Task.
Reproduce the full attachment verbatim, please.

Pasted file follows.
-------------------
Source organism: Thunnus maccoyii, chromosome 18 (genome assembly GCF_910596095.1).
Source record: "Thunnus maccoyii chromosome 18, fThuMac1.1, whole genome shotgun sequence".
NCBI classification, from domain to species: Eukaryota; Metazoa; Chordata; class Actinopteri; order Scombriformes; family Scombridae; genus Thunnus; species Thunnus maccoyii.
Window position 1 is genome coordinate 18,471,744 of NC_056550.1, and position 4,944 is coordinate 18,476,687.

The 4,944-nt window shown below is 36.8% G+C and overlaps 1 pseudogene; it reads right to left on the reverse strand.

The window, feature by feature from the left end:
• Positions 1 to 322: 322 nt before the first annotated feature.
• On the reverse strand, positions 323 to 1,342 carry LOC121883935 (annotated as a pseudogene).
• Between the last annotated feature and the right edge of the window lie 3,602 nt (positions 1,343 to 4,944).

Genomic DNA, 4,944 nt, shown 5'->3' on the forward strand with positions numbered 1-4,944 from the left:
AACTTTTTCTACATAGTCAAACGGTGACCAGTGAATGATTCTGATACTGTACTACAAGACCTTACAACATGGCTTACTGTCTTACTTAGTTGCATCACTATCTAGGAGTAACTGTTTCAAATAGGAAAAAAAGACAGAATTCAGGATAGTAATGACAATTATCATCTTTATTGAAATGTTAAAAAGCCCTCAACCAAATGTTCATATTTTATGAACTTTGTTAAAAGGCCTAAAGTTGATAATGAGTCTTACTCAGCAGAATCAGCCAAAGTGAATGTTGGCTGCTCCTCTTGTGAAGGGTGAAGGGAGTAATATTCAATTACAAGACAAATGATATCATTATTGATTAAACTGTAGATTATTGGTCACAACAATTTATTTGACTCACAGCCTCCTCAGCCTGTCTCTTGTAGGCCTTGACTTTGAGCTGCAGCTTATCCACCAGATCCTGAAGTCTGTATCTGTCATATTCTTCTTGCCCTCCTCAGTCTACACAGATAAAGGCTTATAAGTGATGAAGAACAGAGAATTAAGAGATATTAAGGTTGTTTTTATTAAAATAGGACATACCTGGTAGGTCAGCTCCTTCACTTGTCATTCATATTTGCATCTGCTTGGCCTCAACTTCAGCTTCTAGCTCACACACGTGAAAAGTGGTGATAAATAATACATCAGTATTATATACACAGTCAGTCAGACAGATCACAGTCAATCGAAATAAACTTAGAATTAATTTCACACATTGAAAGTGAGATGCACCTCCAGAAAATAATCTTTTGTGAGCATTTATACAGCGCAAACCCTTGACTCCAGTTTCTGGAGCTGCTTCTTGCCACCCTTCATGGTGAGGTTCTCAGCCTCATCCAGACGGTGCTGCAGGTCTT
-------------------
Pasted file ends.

Source organism: Thunnus maccoyii, chromosome 18 (genome assembly GCF_910596095.1).
Source record: "Thunnus maccoyii chromosome 18, fThuMac1.1, whole genome shotgun sequence".
NCBI classification, from domain to species: Eukaryota; Metazoa; Chordata; class Actinopteri; order Scombriformes; family Scombridae; genus Thunnus; species Thunnus maccoyii.
Window position 1 is genome coordinate 18,471,744 of NC_056550.1, and position 4,944 is coordinate 18,476,687.

The 4,944-nt window shown below is 36.8% G+C and overlaps 1 pseudogene; it reads right to left on the reverse strand.

The window, feature by feature from the left end:
• Positions 1 to 322: 322 nt before the first annotated feature.
• On the reverse strand, positions 323 to 1,342 carry LOC121883935 (annotated as a pseudogene).
• Between the last annotated feature and the right edge of the window lie 3,602 nt (positions 1,343 to 4,944).

Genomic DNA, 4,944 nt, shown 5'->3' on the forward strand with positions numbered 1-4,944 from the left:
AACTTTTTCTACATAGTCAAACGGTGACCAGTGAATGATTCTGATACTGTACTACAAGACCTTACAACATGGCTTACTGTCTTACTTAGTTGCATCACTATCTAGGAGTAACTGTTTCAAATAGGAAAAAAAGACAGAATTCAGGATAGTAATGACAATTATCATCTTTATTGAAATGTTAAAAAGCCCTCAACCAAATGTTCATATTTTATGAACTTTGTTAAAAGGCCTAAAGTTGATAATGAGTCTTACTCAGCAGAATCAGCCAAAGTGAATGTTGGCTGCTCCTCTTGTGAAGGGTGAAGGGAGTAATATTCAATTACAAGACAAATGATATCATTATTGATTAAACTGTAGATTATTGGTCACAACAATTTATTTGACTCACAGCCTCCTCAGCCTGTCTCTTGTAGGCCTTGACTTTGAGCTGCAGCTTATCCACCAGATCCTGAAGTCTGTATCTGTCATATTCTTCTTGCCCTCCTCAGTCTACACAGATAAAGGCTTATAAGTGATGAAGAACAGAGAATTAAGAGATATTAAGGTTGTTTTTATTAAAATAGGACATACCTGGTAGGTCAGCTCCTTCACTTGTCATTCATATTTGCATCTGCTTGGCCTCAACTTCAGCTTCTAGCTCACACACGTGAAAAGTGGTGATAAATAATACATCAGTATTATATACACAGTCAGTCAGACAGATCACAGTCAATCGAAATAAACTTAGAATTAATTTCACACATTGAAAGTGAGATGCACCTCCAGAAAATAATCTTTTGTGAGCATTTATACAGCGCAAACCCTTGACTCCAGTTTCTGGAGCTGCTTCTTGCCACCCTTCATGGTGAGGTTCTCAGCCTCATCCAGACGGTGCTGCAGGTCTT